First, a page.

The work of the Theory and Semantics Group is centred round mathematical models
of a variety of languages and logics. These models are intended to be
used as a tool
for clarifying programming concepts, as a basis for specification and
verification, and
for analysing the complexity of computations. We use techniques such
as structural
operational semantics, domain theory, category theory, finite model
theory and linear
logic. Work is in progress on the underlying mathematical structures
of these, and on
their application to the study of higher order typed programming
languages, to object-based
languages, to foundational languages for concurrent, distributed and mobile
computation, to hardware description languages, and to security
problems. We work
in close collaboration with the Automated Reasoning
Group, Programming Research and
Systems Research Groups.
## Research Themes

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**Mathematical models**(Fiore, Pitts, Winskel) for- functional computation;
- concurrent computation; and
- combinatorics and the analysis of algorithms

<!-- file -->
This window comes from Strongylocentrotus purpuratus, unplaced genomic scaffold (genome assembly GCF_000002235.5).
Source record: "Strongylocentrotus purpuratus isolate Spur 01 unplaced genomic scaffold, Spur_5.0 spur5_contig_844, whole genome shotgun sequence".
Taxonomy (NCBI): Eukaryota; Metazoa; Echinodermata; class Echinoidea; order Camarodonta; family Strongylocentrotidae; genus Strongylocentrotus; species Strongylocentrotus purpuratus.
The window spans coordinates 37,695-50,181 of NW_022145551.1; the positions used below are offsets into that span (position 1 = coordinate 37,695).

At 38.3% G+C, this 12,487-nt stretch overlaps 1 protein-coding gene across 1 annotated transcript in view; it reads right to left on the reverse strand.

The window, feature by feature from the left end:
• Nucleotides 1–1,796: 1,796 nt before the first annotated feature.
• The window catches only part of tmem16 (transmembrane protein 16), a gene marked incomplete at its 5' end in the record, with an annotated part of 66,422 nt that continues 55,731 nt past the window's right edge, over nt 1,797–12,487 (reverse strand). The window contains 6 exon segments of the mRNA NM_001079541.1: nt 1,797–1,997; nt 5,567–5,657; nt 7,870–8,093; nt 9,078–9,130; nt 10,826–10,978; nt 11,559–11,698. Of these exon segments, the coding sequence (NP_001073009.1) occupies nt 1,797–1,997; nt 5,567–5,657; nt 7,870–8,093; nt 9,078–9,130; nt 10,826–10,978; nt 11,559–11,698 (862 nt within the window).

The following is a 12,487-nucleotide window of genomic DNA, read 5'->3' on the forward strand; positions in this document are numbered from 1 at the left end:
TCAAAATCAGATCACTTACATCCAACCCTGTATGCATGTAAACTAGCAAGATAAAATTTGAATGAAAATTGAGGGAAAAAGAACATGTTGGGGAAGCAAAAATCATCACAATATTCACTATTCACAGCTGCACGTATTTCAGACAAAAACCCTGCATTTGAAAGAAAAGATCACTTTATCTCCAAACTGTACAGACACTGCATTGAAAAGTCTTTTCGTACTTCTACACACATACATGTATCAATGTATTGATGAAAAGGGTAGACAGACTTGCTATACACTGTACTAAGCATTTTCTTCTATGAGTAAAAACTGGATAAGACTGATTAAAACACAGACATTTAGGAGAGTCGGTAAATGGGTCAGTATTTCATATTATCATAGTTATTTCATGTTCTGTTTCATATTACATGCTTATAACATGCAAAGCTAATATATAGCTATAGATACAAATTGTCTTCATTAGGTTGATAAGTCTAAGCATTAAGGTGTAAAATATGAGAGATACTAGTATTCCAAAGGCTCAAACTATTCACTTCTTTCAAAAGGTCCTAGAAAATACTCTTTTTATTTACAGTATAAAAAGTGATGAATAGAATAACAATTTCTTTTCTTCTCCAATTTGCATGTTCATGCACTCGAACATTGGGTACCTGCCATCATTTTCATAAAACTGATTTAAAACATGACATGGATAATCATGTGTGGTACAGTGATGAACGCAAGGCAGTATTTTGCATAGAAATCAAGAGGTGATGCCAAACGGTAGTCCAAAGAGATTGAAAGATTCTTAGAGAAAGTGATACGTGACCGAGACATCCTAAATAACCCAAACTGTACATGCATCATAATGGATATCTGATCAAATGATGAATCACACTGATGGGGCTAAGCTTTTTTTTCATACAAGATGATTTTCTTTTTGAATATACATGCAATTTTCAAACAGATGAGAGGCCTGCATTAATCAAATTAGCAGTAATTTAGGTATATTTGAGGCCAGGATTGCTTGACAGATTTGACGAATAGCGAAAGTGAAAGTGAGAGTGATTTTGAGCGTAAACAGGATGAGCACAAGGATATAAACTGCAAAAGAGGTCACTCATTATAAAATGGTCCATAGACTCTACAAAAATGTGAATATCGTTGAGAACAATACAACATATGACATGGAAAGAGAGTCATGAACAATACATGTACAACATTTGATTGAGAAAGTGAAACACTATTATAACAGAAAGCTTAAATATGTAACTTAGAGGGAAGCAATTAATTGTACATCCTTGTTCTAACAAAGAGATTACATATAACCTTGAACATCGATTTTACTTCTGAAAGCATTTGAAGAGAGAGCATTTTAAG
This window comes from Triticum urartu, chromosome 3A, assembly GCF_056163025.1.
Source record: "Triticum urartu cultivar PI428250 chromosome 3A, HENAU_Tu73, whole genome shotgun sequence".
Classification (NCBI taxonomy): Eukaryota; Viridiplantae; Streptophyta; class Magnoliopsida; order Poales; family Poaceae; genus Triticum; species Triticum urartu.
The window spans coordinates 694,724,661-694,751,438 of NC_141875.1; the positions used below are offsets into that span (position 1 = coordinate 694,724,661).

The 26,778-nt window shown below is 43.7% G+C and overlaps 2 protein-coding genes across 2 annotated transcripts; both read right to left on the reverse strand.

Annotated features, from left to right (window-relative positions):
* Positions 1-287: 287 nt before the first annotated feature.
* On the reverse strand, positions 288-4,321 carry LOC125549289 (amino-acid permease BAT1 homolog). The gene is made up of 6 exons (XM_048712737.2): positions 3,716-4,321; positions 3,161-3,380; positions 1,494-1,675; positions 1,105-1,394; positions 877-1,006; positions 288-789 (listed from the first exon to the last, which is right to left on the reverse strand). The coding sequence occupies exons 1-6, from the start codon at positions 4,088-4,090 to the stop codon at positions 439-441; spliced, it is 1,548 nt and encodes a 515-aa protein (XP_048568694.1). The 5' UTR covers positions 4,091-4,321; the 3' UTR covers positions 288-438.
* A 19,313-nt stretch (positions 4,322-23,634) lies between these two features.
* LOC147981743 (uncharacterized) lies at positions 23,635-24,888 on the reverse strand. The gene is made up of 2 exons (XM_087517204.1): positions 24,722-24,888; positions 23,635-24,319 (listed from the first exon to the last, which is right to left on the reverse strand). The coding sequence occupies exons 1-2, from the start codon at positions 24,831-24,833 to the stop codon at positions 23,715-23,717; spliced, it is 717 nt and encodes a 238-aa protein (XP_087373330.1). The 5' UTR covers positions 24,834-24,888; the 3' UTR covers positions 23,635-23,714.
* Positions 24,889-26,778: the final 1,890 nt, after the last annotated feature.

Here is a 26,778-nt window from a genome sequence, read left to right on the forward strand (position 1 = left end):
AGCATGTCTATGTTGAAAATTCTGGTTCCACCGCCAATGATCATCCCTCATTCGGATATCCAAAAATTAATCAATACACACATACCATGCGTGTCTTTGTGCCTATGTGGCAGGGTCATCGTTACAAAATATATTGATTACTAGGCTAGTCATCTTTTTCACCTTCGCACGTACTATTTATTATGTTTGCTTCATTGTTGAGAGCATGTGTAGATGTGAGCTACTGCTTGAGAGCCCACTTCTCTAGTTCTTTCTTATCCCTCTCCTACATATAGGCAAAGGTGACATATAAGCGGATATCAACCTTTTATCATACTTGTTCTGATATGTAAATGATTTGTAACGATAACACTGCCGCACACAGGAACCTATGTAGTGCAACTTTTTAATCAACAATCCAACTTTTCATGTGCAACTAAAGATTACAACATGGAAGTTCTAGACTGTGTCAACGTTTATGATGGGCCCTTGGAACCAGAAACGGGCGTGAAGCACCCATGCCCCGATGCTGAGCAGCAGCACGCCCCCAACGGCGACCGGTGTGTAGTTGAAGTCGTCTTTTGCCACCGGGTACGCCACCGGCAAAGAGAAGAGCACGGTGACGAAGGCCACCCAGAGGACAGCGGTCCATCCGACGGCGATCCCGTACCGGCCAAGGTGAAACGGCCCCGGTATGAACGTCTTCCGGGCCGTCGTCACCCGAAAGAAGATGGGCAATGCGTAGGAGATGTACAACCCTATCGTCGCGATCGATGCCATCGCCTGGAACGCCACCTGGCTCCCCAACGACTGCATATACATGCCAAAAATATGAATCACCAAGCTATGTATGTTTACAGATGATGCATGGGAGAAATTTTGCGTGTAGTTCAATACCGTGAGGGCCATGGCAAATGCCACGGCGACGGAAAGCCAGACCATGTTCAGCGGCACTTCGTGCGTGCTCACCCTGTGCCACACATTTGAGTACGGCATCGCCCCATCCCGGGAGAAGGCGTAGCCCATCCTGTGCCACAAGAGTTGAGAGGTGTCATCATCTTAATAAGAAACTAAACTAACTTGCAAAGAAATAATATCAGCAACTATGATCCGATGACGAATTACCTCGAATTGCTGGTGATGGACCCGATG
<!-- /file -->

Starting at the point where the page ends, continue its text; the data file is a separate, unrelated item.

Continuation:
- category theory; and
- domain theory.

**Foundations of distributed computation**, (Sewell, Winskel) including- the design, semantics and implementation of distributed programming languages;
- behavioural modelling for network protocols; and
- security issues

**Finite model theory**(Dawar) and its connection to- the study of computational complexity;
- the theory of databases;
- the complexity of games; and
- the expressive power of logical formalisms

**Mechanized meta-theory**(Pitts, Sewell)- Machine-assisted support for operational semantics of programming languages

**Nominal sets**(Pitts)- Applications of nominal sets to metaprogramming languages

**Network Semantics**(Griffin, Sewell)- Network protocol design & analysis
- Meta-routing

**Separation Logic**(Parkinson) verifying- object-oriented programs;
- concurrent programs; and
- low-level programs.

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